Given a commodity PC, we would like to use it to execute some tasks in the background round the clock.

Basically, we would like to have commands like:

add-task *insert command here*

The added tasks should simply be put in a queue and executed one after another in the background (keeping running after logout of the shell).

Is there any simple script/program that does this?

4 Answers 4


Another solution is to use lpd, and create a custom "print driver" that runs your jobs. A friend helped me work this out when I had a similar request. Make a script like this, and put it in /tmp/batch.sh:


TMPFILE=$(mktemp /tmp/XXXX)
exec <"$6"
cat - > $TMPFILE
chmod a+x $TMPFILE
rm -f $TMPFILE

Then run:

lpadmin -p batch1 -E -P /tmp/batch.sh

That starts a queue, and you can create more by using other names instead of batch1. Add a job with:

lp -d batch1 /path/to/jobscript

Manage jobs with lpq, lprm, and lpstat. If you want more flexibility with passing arguments to your jobs, you can make the batch.sh script fancier.

(I tried batch before going down this route, but either it doesn't work as a queue on OSX, or I was using it wrong.)

  • I realize that @arnaud specified "commodity PC," which means it's probably not OSX, where I tested this solution. However, this should be portable, and it's much more flexible than batch.
    – Joe Fusion
    Jan 28, 2014 at 19:35
  • 4
    This is possible one of the most genuine hacks I've ever seen. Nov 7, 2017 at 21:19
  • Sadly, this no longer appears to work. github.com/apple/cups/commit/…
    – wdkrnls
    Jun 25, 2019 at 3:24

There's a standard batch command that does more or less what you're after. More precisely, batch executes the jobs when the system load is not too high, one at a time (so it doesn't do any parallelization). The batch command is part of the at package.

echo 'command1 --foo=bar' | batch      
echo 'command2 "$(wibble)"' | batch
at -q b -l              # on many OSes, a slightly shorter synonym is: atq -q b
at -q b -r 1234         # Unschedule a pending task (atq gives the task ID)
  • It's wrong to say that the batch command "doesn't do any parallelization". There's usually a default 60sec delay between starting one job and starting the next; however, there's nothing to make the next job wait for the first to finish -- atd will happily kick off jobs from the batch queue as soon as the value set by the -b option has elapsed (see atd man page).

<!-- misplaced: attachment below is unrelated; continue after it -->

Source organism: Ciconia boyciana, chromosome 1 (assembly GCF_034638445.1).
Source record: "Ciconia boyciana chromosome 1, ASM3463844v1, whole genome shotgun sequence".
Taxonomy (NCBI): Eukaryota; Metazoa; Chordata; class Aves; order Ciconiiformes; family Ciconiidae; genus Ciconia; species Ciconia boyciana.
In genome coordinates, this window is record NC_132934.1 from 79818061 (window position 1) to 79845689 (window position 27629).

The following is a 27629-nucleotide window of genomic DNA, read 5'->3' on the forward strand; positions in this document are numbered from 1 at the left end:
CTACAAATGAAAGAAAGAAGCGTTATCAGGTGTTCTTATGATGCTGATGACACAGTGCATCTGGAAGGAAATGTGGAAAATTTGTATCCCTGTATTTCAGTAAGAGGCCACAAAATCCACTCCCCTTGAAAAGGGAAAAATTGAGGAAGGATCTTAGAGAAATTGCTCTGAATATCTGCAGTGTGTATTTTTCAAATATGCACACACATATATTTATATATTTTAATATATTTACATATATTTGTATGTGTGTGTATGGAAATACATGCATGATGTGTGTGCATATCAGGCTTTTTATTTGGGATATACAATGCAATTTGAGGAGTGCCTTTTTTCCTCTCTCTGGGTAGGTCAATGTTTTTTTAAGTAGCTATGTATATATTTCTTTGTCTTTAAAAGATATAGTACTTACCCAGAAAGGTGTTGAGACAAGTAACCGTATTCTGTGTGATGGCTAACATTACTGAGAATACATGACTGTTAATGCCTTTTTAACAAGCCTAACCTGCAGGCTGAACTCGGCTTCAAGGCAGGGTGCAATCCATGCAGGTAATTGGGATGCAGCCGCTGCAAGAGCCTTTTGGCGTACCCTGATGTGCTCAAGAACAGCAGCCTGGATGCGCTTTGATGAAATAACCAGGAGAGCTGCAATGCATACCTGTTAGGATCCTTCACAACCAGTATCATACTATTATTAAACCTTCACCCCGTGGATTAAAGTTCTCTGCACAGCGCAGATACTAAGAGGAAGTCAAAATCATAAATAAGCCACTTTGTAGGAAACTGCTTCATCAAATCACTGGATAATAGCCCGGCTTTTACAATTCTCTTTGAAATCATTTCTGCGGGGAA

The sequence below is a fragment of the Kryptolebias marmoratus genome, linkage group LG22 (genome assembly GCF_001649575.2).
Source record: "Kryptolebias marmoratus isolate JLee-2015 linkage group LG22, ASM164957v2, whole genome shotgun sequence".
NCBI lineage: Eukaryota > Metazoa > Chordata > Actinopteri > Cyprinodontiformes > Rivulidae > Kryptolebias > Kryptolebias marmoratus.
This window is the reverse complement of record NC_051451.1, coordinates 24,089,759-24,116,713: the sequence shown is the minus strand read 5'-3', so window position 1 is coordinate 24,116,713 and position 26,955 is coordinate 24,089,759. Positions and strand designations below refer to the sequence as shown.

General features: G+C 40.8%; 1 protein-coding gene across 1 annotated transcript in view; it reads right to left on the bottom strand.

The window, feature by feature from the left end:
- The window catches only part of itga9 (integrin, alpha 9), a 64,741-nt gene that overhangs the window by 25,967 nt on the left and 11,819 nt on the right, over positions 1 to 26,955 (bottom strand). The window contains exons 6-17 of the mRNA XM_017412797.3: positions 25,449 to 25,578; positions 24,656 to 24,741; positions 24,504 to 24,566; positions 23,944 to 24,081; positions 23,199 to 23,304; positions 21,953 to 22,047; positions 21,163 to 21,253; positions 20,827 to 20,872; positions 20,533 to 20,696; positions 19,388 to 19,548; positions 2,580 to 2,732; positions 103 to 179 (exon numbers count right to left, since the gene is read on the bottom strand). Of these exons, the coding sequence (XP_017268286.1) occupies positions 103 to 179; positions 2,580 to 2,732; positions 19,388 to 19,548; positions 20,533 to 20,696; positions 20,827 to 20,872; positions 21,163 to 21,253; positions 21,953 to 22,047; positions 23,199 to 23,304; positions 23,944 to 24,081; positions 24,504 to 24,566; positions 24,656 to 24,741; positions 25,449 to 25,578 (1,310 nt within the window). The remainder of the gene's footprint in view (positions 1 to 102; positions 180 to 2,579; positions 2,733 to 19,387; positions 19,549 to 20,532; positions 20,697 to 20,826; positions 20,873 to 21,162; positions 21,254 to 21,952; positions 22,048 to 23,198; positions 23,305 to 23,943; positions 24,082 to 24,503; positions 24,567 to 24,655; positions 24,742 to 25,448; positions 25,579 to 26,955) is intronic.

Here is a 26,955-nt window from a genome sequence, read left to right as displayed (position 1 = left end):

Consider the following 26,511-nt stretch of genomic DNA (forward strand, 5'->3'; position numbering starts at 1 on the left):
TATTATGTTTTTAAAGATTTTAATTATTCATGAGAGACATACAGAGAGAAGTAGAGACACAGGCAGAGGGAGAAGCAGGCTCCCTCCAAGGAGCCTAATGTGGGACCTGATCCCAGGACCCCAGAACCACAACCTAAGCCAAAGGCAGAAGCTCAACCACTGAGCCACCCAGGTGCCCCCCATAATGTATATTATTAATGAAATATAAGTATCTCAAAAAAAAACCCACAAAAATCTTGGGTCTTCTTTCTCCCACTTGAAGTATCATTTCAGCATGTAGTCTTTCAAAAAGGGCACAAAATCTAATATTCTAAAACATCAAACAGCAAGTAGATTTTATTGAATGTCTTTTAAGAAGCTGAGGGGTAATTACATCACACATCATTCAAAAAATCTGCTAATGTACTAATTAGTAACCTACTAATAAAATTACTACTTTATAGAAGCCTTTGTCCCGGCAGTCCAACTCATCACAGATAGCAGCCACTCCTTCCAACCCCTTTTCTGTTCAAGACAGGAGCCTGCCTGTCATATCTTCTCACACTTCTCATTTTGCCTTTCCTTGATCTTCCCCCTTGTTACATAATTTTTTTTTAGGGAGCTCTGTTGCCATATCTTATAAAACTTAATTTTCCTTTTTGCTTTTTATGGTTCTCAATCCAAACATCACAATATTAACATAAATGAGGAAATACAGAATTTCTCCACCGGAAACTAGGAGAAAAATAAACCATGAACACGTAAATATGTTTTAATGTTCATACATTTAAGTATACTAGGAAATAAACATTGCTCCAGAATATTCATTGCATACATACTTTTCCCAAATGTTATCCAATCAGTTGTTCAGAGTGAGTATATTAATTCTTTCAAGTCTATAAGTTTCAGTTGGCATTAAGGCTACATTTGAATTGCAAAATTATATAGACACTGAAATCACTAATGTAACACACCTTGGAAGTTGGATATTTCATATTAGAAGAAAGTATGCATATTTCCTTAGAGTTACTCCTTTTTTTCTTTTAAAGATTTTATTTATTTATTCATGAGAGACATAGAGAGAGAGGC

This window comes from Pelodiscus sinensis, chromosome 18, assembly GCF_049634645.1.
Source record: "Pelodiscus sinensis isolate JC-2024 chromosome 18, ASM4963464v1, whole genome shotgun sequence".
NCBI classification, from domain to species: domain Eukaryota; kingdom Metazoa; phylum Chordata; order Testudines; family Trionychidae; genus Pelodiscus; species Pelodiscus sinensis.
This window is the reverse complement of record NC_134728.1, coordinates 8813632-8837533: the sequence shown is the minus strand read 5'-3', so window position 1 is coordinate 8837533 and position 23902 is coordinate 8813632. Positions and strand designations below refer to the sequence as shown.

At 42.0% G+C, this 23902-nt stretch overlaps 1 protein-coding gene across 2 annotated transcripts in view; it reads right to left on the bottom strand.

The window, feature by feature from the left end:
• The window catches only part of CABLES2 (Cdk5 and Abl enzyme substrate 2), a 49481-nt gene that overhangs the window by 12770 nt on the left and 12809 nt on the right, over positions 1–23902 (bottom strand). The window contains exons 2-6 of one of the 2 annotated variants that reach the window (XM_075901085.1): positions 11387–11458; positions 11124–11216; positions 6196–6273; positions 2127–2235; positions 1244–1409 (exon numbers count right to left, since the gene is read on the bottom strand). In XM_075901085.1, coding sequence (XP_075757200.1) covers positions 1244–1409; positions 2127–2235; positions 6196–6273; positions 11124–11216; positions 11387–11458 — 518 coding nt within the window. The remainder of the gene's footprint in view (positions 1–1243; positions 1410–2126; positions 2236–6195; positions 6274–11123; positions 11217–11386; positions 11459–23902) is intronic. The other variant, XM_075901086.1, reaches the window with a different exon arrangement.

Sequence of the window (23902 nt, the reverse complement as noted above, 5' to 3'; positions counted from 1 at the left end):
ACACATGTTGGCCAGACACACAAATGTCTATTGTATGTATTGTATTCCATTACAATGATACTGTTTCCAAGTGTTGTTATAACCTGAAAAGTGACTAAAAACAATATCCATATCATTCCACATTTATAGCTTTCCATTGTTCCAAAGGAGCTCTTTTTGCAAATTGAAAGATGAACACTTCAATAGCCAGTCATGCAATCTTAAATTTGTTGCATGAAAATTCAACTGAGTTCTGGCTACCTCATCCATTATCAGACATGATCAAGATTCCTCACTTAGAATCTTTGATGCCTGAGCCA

– rsaw
    Apr 26, 2016 at 21:35
  • Batch doesn't strictly serialize the tasks, so if you have a single shared resource, @sitaram 's answer (task spooler) should work better.
    – ergosys
    Jun 19, 2019 at 15:15

I notice this question is several years old, so it may not help the original poster, but it may help someone else.

First: "task spooler" is the answer. It's pretty powerful and most Linux distributions and Homebrew have it.

But a lot of the servers I use, I can't install arbitrary packages without a lot of hassle, so I need something that is ideally pure bash (or perl, or such).

After struggling with this for a while, I came up with a pure bash implementation that appears to work fine so far. You can find it at https://github.com/sitaramc/notes/blob/master/bq, with documentation.

It's just one bash script so installation is trivial. However, it punts your second and third requirements (but it should be trivial to implement those too).

The script is liberally commented and you should be able to review it in a few minutes if you wish to.

  • 1
    debian package is task-spooler, executable is "tsp" instead of "ts" which collided with something else. I like it also because you can reorder tasks that are in the queue, you can't do that with at/batch.
    – ergosys
    Jun 19, 2019 at 15:19
  • One minor but important difference is that bq starts the tasks as a child of the worker process, whereas tsp starts it as a background child of the enqueuing process and the server process just monitors it.
    – rcoup
    Oct 8, 2021 at 12:15
  • This is a CPU/GPU task spooler (job queue) which worked for me: github.com/justanhduc/task-spooler.
    – wolfram77
    Nov 28, 2021 at 18:04

There are lots of queuing systems, but the are frequently very specialized.

You might look into the at scheduler. It's like cron in some ways but it is setup more like a queue for one time jobs than for repeat jobs. It can "schedule" things on criteria other than time, such as system load or sequence of jobs.

Your favorite distro will almost certainly have packages for it.

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